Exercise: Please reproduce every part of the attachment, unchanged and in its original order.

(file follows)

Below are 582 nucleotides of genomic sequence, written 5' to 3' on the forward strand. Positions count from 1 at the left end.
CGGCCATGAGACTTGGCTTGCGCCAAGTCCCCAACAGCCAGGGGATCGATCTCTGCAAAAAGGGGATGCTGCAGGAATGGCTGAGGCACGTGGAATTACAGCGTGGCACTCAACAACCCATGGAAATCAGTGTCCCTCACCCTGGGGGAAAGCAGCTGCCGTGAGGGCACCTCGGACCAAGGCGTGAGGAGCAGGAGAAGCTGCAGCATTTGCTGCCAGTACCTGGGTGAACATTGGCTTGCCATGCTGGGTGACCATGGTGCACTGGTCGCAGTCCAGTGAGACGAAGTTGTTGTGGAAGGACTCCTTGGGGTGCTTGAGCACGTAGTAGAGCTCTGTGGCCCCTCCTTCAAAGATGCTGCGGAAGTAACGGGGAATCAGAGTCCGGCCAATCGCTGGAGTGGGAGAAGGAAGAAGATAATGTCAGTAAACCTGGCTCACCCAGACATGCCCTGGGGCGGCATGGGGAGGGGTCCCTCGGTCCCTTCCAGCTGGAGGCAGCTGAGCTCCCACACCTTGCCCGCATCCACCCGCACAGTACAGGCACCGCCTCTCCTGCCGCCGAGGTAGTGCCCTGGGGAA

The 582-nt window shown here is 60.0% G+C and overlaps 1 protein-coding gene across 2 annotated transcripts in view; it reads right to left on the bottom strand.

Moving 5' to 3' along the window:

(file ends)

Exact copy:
Below are 582 nucleotides of genomic sequence, written 5' to 3' on the forward strand. Positions count from 1 at the left end.
CGGCCATGAGACTTGGCTTGCGCCAAGTCCCCAACAGCCAGGGGATCGATCTCTGCAAAAAGGGGATGCTGCAGGAATGGCTGAGGCACGTGGAATTACAGCGTGGCACTCAACAACCCATGGAAATCAGTGTCCCTCACCCTGGGGGAAAGCAGCTGCCGTGAGGGCACCTCGGACCAAGGCGTGAGGAGCAGGAGAAGCTGCAGCATTTGCTGCCAGTACCTGGGTGAACATTGGCTTGCCATGCTGGGTGACCATGGTGCACTGGTCGCAGTCCAGTGAGACGAAGTTGTTGTGGAAGGACTCCTTGGGGTGCTTGAGCACGTAGTAGAGCTCTGTGGCCCCTCCTTCAAAGATGCTGCGGAAGTAACGGGGAATCAGAGTCCGGCCAATCGCTGGAGTGGGAGAAGGAAGAAGATAATGTCAGTAAACCTGGCTCACCCAGACATGCCCTGGGGCGGCATGGGGAGGGGTCCCTCGGTCCCTTCCAGCTGGAGGCAGCTGAGCTCCCACACCTTGCCCGCATCCACCCGCACAGTACAGGCACCGCCTCTCCTGCCGCCGAGGTAGTGCCCTGGGGAA

The 582-nt window shown here is 60.0% G+C and overlaps 1 protein-coding gene across 2 annotated transcripts in view; it reads right to left on the bottom strand.

Moving 5' to 3' along the window: